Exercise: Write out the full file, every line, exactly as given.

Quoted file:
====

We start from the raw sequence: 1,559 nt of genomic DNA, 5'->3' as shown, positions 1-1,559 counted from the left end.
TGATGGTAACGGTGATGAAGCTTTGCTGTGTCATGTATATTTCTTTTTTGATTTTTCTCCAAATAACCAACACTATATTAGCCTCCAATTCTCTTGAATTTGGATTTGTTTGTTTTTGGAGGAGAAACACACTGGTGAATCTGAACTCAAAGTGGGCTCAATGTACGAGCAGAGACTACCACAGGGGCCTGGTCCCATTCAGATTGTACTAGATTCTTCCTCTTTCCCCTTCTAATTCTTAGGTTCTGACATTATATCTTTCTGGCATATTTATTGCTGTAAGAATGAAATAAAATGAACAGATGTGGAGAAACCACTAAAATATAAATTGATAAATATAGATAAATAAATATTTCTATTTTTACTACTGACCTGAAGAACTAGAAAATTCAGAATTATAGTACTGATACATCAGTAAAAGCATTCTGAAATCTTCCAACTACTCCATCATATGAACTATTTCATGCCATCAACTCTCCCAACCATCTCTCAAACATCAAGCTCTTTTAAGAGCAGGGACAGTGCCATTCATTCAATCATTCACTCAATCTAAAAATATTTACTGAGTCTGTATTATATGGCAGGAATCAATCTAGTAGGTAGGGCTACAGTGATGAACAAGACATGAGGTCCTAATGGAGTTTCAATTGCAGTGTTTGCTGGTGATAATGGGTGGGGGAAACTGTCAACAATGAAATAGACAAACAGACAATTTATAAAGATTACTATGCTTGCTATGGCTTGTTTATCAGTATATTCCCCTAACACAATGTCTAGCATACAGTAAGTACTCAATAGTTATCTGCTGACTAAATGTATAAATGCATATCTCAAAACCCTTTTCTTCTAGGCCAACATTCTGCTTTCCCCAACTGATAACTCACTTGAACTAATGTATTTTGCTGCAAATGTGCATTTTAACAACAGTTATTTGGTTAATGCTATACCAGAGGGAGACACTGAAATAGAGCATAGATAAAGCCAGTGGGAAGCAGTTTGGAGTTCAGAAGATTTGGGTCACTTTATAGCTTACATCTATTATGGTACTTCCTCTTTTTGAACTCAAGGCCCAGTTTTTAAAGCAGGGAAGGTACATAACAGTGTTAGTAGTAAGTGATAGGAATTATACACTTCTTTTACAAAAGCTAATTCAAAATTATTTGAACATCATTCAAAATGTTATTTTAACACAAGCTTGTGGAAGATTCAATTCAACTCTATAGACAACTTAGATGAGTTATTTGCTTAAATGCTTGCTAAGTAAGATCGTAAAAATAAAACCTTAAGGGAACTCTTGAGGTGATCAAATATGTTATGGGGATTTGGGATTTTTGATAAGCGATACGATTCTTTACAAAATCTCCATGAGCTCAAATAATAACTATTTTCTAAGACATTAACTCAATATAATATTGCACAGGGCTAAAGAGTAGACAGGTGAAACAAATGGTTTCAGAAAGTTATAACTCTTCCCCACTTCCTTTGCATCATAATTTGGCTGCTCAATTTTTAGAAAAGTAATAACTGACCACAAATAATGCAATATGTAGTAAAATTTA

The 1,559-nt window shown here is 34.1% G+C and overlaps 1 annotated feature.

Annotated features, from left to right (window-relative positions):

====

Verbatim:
We start from the raw sequence: 1,559 nt of genomic DNA, 5'->3' as shown, positions 1-1,559 counted from the left end.
TGATGGTAACGGTGATGAAGCTTTGCTGTGTCATGTATATTTCTTTTTTGATTTTTCTCCAAATAACCAACACTATATTAGCCTCCAATTCTCTTGAATTTGGATTTGTTTGTTTTTGGAGGAGAAACACACTGGTGAATCTGAACTCAAAGTGGGCTCAATGTACGAGCAGAGACTACCACAGGGGCCTGGTCCCATTCAGATTGTACTAGATTCTTCCTCTTTCCCCTTCTAATTCTTAGGTTCTGACATTATATCTTTCTGGCATATTTATTGCTGTAAGAATGAAATAAAATGAACAGATGTGGAGAAACCACTAAAATATAAATTGATAAATATAGATAAATAAATATTTCTATTTTTACTACTGACCTGAAGAACTAGAAAATTCAGAATTATAGTACTGATACATCAGTAAAAGCATTCTGAAATCTTCCAACTACTCCATCATATGAACTATTTCATGCCATCAACTCTCCCAACCATCTCTCAAACATCAAGCTCTTTTAAGAGCAGGGACAGTGCCATTCATTCAATCATTCACTCAATCTAAAAATATTTACTGAGTCTGTATTATATGGCAGGAATCAATCTAGTAGGTAGGGCTACAGTGATGAACAAGACATGAGGTCCTAATGGAGTTTCAATTGCAGTGTTTGCTGGTGATAATGGGTGGGGGAAACTGTCAACAATGAAATAGACAAACAGACAATTTATAAAGATTACTATGCTTGCTATGGCTTGTTTATCAGTATATTCCCCTAACACAATGTCTAGCATACAGTAAGTACTCAATAGTTATCTGCTGACTAAATGTATAAATGCATATCTCAAAACCCTTTTCTTCTAGGCCAACATTCTGCTTTCCCCAACTGATAACTCACTTGAACTAATGTATTTTGCTGCAAATGTGCATTTTAACAACAGTTATTTGGTTAATGCTATACCAGAGGGAGACACTGAAATAGAGCATAGATAAAGCCAGTGGGAAGCAGTTTGGAGTTCAGAAGATTTGGGTCACTTTATAGCTTACATCTATTATGGTACTTCCTCTTTTTGAACTCAAGGCCCAGTTTTTAAAGCAGGGAAGGTACATAACAGTGTTAGTAGTAAGTGATAGGAATTATACACTTCTTTTACAAAAGCTAATTCAAAATTATTTGAACATCATTCAAAATGTTATTTTAACACAAGCTTGTGGAAGATTCAATTCAACTCTATAGACAACTTAGATGAGTTATTTGCTTAAATGCTTGCTAAGTAAGATCGTAAAAATAAAACCTTAAGGGAACTCTTGAGGTGATCAAATATGTTATGGGGATTTGGGATTTTTGATAAGCGATACGATTCTTTACAAAATCTCCATGAGCTCAAATAATAACTATTTTCTAAGACATTAACTCAATATAATATTGCACAGGGCTAAAGAGTAGACAGGTGAAACAAATGGTTTCAGAAAGTTATAACTCTTCCCCACTTCCTTTGCATCATAATTTGGCTGCTCAATTTTTAGAAAAGTAATAACTGACCACAAATAATGCAATATGTAGTAAAATTTA

The 1,559-nt window shown here is 34.1% G+C and overlaps 1 annotated feature.

Annotated features, from left to right (window-relative positions):